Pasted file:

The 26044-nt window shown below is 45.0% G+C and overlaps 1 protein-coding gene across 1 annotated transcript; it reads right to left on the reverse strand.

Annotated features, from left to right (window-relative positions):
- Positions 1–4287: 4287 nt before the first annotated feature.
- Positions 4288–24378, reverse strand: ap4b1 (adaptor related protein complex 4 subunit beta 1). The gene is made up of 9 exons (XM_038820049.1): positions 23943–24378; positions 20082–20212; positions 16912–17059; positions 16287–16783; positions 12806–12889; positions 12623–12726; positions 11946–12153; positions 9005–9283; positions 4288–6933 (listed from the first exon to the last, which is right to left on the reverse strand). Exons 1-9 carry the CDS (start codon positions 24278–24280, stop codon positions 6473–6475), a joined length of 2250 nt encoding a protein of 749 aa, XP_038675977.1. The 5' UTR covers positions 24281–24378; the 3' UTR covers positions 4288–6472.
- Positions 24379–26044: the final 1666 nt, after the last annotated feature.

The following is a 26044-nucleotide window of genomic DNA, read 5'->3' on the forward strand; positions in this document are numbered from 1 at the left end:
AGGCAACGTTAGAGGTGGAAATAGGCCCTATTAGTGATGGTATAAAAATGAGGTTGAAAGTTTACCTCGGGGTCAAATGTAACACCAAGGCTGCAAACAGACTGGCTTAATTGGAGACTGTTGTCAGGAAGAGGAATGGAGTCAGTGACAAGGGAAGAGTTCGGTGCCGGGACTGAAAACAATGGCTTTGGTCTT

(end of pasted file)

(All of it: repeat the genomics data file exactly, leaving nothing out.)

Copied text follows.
The 26044-nt window shown below is 45.0% G+C and overlaps 1 protein-coding gene across 1 annotated transcript; it reads right to left on the reverse strand.

Annotated features, from left to right (window-relative positions):
- Positions 1–4287: 4287 nt before the first annotated feature.
- Positions 4288–24378, reverse strand: ap4b1 (adaptor related protein complex 4 subunit beta 1). The gene is made up of 9 exons (XM_038820049.1): positions 23943–24378; positions 20082–20212; positions 16912–17059; positions 16287–16783; positions 12806–12889; positions 12623–12726; positions 11946–12153; positions 9005–9283; positions 4288–6933 (listed from the first exon to the last, which is right to left on the reverse strand). Exons 1-9 carry the CDS (start codon positions 24278–24280, stop codon positions 6473–6475), a joined length of 2250 nt encoding a protein of 749 aa, XP_038675977.1. The 5' UTR covers positions 24281–24378; the 3' UTR covers positions 4288–6472.
- Positions 24379–26044: the final 1666 nt, after the last annotated feature.

The following is a 26044-nucleotide window of genomic DNA, read 5'->3' on the forward strand; positions in this document are numbered from 1 at the left end:
AGGCAACGTTAGAGGTGGAAATAGGCCCTATTAGTGATGGTATAAAAATGAGGTTGAAAGTTTACCTCGGGGTCAAATGTAACACCAAGGCTGCAAACAGACTGGCTTAATTGGAGACTGTTGTCAGGAAGAGGAATGGAGTCAGTGACAAGGGAAGAGTTCGGTGCCGGGACTGAAAACAATGGCTTTGGTCTT